Look out, baby — live music is on its way back to your eager ears. Curfews are being lifted and COVID-19 numbers are going down.
Live-streamed concerts have kept a lot of purveyors of live music alive this past year. It picked up the slack and filled in the gaps. And yet the thrill is waning.
Don’t sweat it — it looks like the return of live music is just around the corner, to breathe fresh life into musicians who are tired of kowtowing to COVID and ready to move past online-only gigs.
Some musicians, like the Rochester garage rockers in Televisionaries, haven’t strayed from their pre-pandemic path.
“The Televisionaries have not changed anything except that we don’t play out live,” says Trevor Lake, the band’s lead guitarist. “We still rehearse weekly and have recorded a full-length record. Our goal is to ensure that we come out of all this better and tighter than ever.”
Lake says they haven’t really wanted to play socially distant gigs. “That’s not the vibe we represent as a band,” he says. “Our music thrives on sweaty, tightly packed clubs.”
But so does COVID-19. And so online concerts have become a less-than-ideal necessity for bands that want to stay in front of their fans during the pandemic.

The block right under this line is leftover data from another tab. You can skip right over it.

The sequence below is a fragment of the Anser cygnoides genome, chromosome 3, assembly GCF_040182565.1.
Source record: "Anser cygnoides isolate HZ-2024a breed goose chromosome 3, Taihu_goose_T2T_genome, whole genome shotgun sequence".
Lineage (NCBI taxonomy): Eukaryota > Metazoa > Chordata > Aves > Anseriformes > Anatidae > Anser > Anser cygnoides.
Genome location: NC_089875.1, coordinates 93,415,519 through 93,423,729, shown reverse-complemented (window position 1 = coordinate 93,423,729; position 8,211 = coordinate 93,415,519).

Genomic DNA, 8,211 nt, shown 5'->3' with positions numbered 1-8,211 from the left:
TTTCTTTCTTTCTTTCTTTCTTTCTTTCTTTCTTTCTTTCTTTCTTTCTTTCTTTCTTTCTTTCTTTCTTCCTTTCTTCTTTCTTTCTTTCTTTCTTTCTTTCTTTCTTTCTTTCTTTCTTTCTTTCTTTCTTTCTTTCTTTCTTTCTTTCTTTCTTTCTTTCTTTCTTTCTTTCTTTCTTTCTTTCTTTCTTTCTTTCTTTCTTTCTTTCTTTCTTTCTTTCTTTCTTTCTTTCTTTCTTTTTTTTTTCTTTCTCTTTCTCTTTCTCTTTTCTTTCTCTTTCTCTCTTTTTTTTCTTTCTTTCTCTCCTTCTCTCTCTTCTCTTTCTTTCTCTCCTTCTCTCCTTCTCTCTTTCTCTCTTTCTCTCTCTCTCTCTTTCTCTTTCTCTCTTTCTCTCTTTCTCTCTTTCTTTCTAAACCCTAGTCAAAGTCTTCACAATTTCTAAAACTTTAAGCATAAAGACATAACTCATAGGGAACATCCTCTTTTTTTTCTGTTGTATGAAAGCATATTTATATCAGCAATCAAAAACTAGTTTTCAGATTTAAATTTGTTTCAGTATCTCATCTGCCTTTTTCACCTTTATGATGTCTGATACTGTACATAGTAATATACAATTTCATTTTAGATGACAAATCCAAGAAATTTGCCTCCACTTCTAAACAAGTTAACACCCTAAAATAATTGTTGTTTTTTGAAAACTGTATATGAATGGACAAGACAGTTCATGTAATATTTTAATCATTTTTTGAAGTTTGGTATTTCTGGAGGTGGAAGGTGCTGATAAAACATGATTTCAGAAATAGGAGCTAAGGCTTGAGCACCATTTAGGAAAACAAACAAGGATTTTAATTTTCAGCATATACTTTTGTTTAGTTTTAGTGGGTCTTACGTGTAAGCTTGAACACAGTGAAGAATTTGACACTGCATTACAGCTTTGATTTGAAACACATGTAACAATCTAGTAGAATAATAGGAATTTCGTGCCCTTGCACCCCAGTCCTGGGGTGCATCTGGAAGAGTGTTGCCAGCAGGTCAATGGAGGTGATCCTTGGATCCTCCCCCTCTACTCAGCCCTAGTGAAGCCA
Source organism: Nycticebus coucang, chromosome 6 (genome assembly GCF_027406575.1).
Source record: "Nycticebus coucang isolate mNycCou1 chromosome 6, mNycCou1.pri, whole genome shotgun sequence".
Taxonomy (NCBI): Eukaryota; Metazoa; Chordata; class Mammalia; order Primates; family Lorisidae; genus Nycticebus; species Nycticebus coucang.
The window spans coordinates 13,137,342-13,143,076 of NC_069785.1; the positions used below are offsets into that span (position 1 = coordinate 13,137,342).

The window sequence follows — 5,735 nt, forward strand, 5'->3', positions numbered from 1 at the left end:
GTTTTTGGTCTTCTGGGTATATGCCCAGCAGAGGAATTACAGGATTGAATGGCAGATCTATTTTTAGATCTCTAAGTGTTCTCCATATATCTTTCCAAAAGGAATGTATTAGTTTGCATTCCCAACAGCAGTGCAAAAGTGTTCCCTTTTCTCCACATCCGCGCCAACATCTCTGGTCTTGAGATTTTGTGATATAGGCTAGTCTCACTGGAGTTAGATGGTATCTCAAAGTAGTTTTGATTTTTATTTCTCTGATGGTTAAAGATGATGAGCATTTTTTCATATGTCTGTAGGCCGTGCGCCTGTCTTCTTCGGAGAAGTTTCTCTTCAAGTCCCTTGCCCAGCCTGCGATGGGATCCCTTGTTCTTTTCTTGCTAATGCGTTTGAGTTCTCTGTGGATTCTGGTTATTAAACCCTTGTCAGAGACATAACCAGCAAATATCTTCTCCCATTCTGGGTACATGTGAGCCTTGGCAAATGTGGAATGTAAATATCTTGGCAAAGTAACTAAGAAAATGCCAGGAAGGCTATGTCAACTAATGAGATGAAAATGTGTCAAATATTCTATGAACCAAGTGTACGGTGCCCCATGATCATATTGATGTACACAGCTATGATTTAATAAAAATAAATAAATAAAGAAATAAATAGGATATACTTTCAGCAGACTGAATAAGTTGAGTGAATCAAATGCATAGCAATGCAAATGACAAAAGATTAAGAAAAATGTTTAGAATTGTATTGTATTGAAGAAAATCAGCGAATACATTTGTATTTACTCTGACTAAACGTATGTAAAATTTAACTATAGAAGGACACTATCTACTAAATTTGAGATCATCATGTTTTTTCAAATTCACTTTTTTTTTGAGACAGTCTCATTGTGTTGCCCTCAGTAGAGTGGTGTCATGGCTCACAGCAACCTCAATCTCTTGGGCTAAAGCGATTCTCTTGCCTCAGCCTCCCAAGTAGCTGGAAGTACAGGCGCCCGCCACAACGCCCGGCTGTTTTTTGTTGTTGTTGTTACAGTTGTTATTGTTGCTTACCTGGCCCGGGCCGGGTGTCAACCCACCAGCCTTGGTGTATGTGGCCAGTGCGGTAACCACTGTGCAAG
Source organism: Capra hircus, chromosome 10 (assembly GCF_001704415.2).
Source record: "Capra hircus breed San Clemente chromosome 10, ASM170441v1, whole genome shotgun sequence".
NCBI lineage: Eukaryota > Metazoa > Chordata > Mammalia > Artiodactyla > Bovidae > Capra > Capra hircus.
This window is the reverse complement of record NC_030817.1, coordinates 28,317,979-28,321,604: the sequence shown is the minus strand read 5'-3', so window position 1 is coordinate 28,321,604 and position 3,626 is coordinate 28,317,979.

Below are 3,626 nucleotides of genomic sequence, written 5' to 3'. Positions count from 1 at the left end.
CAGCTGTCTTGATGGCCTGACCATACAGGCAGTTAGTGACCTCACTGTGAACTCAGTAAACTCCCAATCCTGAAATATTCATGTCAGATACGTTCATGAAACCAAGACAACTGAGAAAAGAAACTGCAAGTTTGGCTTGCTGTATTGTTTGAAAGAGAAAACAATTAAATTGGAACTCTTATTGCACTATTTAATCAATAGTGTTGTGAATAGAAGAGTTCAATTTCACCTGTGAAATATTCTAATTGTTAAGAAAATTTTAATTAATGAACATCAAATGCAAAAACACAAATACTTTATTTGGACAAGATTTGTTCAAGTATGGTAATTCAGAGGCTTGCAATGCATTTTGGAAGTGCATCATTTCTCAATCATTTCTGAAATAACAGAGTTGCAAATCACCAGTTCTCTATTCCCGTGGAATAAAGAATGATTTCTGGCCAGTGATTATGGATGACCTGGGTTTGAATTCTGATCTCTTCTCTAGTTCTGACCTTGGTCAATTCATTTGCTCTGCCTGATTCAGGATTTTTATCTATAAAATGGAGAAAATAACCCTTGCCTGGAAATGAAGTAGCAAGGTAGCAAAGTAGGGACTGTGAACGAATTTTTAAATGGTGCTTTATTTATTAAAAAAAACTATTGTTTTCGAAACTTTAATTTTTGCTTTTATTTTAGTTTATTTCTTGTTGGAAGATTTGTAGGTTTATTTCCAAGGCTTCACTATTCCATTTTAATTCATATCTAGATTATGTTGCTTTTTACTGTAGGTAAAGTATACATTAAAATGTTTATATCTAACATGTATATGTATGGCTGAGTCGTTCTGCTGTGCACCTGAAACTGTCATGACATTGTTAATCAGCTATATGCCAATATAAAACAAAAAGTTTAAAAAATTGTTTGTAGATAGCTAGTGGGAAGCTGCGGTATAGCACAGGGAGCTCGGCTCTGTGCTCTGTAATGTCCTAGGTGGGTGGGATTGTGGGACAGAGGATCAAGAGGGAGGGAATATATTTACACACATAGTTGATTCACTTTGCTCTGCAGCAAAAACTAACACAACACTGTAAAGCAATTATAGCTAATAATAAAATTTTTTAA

Televisionaries have only played one live-streamed show during the pandemic, in order to retain the allure of a special, one-off event.
Anonymous Willpower’s lead singer Suzi Willpower makes the most of performing via livestream. “It's fun playing live shows in an empty room,” she says. “I imagine what it would be like if we all lived in space ships and we're only able to interact with people via satellite. But it just doesn't have the same feel as playing in front of a crowd.”
Anonymous Willpower has been adhering to social distancing as much as possible. “We are that close knit band who come to rehearsal, staying six feet apart, and playing together on a weekly to bi-weekly basis unless we feel even remotely ill,” Willpower says. “Any time we have any symptoms, we get tested. I have personally been tested seven times. Two for surgical procedures, and five for fearing being compromised by third-person parties.”
And with Willpower’s husband and keyboard player, Don Anonymous, battling leukemia, plus Suzi’s self-described “nightcap of health issues,” they'd rather be safe than sorry. And she says it’s good for the band’s creative health as well.
“We've been writing new material, recording, sending files back and forth to one another,” she says.
And as restrictions ease and the vaccine becomes more widely available, now seems like the right time for bands to get back up on the horse and reach out to venues about future gigs. The freeze on live shows seems to be thawing.
Frank De Blase is CITY's music writer. He can be reached at firstname.lastname@example.org.